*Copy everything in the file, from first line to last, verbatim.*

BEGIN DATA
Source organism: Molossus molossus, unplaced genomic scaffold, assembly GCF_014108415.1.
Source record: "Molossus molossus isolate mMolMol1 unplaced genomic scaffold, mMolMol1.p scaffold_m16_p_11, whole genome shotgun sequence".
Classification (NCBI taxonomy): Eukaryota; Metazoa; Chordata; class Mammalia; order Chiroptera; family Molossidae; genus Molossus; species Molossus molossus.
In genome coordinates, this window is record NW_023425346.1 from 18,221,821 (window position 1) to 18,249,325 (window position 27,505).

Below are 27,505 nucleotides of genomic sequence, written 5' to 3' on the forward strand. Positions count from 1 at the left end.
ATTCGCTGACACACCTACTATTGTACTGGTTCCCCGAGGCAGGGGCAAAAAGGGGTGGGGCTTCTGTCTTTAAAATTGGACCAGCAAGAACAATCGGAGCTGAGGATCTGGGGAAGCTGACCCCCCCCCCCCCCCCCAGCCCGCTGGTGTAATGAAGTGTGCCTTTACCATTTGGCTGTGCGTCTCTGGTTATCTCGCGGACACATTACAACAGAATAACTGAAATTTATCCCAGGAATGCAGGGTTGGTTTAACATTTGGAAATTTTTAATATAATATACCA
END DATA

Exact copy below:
Source organism: Molossus molossus, unplaced genomic scaffold, assembly GCF_014108415.1.
Source record: "Molossus molossus isolate mMolMol1 unplaced genomic scaffold, mMolMol1.p scaffold_m16_p_11, whole genome shotgun sequence".
Classification (NCBI taxonomy): Eukaryota; Metazoa; Chordata; class Mammalia; order Chiroptera; family Molossidae; genus Molossus; species Molossus molossus.
In genome coordinates, this window is record NW_023425346.1 from 18,221,821 (window position 1) to 18,249,325 (window position 27,505).

Below are 27,505 nucleotides of genomic sequence, written 5' to 3' on the forward strand. Positions count from 1 at the left end.
ATTCGCTGACACACCTACTATTGTACTGGTTCCCCGAGGCAGGGGCAAAAAGGGGTGGGGCTTCTGTCTTTAAAATTGGACCAGCAAGAACAATCGGAGCTGAGGATCTGGGGAAGCTGACCCCCCCCCCCCCCCCCAGCCCGCTGGTGTAATGAAGTGTGCCTTTACCATTTGGCTGTGCGTCTCTGGTTATCTCGCGGACACATTACAACAGAATAACTGAAATTTATCCCAGGAATGCAGGGTTGGTTTAACATTTGGAAATTTTTAATATAATATACCA